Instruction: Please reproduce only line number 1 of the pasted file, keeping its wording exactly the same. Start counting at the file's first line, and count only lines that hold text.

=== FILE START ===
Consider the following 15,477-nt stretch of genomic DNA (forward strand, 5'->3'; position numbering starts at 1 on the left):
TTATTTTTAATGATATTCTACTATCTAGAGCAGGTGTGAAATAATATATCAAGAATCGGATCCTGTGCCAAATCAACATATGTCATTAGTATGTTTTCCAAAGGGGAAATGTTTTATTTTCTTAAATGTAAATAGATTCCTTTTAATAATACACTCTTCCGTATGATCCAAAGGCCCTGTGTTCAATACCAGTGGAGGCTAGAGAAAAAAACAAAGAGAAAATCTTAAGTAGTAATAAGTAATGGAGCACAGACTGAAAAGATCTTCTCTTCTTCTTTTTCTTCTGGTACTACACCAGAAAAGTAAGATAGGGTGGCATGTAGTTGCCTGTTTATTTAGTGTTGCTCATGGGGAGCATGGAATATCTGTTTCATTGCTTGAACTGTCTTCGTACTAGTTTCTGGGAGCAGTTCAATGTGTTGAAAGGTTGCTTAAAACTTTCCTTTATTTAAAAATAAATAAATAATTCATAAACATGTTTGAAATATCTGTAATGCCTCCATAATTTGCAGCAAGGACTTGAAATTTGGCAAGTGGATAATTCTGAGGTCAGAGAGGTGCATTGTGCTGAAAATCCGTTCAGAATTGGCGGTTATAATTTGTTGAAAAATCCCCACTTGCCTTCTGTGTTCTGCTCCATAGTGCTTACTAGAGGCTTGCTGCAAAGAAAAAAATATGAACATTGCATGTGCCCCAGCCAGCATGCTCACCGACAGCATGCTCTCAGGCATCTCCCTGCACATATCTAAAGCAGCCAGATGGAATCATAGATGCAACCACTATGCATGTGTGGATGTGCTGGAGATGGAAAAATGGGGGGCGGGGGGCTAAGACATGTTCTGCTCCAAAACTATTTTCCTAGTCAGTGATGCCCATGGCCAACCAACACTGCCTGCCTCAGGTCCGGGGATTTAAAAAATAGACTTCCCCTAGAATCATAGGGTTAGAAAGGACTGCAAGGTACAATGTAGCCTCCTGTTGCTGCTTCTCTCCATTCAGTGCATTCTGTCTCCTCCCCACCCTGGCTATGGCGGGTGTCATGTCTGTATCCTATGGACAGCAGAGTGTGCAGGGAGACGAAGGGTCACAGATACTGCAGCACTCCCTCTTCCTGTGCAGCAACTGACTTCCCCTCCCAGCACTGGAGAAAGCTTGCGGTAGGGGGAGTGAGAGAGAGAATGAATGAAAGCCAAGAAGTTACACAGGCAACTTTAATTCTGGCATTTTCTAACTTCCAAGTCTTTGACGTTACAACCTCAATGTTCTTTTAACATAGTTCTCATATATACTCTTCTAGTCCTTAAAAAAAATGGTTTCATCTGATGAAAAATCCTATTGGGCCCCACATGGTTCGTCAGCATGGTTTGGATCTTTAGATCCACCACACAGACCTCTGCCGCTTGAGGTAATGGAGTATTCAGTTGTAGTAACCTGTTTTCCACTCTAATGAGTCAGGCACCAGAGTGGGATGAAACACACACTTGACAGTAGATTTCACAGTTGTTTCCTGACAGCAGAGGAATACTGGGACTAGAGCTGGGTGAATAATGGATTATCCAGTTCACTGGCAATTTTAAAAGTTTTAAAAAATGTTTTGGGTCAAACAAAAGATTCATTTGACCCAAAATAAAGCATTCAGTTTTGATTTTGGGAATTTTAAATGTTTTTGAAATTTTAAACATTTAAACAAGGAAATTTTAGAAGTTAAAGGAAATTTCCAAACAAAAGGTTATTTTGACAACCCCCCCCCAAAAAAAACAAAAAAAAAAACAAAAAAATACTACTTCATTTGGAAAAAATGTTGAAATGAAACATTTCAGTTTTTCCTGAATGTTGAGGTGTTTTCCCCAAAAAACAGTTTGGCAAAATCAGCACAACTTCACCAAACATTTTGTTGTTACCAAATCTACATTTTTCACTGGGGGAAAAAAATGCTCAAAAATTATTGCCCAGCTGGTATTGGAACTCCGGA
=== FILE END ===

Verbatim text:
Consider the following 15,477-nt stretch of genomic DNA (forward strand, 5'->3'; position numbering starts at 1 on the left):